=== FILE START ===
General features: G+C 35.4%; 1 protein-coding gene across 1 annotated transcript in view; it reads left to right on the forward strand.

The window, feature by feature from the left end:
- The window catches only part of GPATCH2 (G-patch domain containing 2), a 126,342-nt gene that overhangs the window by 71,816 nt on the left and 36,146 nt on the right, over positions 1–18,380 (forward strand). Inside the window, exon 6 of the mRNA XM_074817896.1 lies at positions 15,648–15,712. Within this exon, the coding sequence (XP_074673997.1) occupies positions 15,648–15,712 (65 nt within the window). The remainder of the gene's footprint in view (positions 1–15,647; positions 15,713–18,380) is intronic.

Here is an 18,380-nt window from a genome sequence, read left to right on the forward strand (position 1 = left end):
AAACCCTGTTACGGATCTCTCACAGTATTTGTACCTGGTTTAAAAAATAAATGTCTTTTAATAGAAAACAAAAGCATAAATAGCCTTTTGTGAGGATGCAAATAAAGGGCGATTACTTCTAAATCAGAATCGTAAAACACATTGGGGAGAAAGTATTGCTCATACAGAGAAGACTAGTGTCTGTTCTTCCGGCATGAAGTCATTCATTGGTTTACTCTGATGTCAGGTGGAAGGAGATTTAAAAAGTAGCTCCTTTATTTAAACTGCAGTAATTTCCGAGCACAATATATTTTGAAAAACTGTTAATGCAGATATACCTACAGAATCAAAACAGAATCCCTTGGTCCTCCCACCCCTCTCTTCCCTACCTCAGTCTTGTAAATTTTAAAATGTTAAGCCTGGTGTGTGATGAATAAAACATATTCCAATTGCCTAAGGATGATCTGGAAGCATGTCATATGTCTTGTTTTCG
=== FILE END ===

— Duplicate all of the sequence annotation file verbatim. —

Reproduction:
General features: G+C 35.4%; 1 protein-coding gene across 1 annotated transcript in view; it reads left to right on the forward strand.

The window, feature by feature from the left end:
- The window catches only part of GPATCH2 (G-patch domain containing 2), a 126,342-nt gene that overhangs the window by 71,816 nt on the left and 36,146 nt on the right, over positions 1–18,380 (forward strand). Inside the window, exon 6 of the mRNA XM_074817896.1 lies at positions 15,648–15,712. Within this exon, the coding sequence (XP_074673997.1) occupies positions 15,648–15,712 (65 nt within the window). The remainder of the gene's footprint in view (positions 1–15,647; positions 15,713–18,380) is intronic.

Here is an 18,380-nt window from a genome sequence, read left to right on the forward strand (position 1 = left end):
AAACCCTGTTACGGATCTCTCACAGTATTTGTACCTGGTTTAAAAAATAAATGTCTTTTAATAGAAAACAAAAGCATAAATAGCCTTTTGTGAGGATGCAAATAAAGGGCGATTACTTCTAAATCAGAATCGTAAAACACATTGGGGAGAAAGTATTGCTCATACAGAGAAGACTAGTGTCTGTTCTTCCGGCATGAAGTCATTCATTGGTTTACTCTGATGTCAGGTGGAAGGAGATTTAAAAAGTAGCTCCTTTATTTAAACTGCAGTAATTTCCGAGCACAATATATTTTGAAAAACTGTTAATGCAGATATACCTACAGAATCAAAACAGAATCCCTTGGTCCTCCCACCCCTCTCTTCCCTACCTCAGTCTTGTAAATTTTAAAATGTTAAGCCTGGTGTGTGATGAATAAAACATATTCCAATTGCCTAAGGATGATCTGGAAGCATGTCATATGTCTTGTTTTCG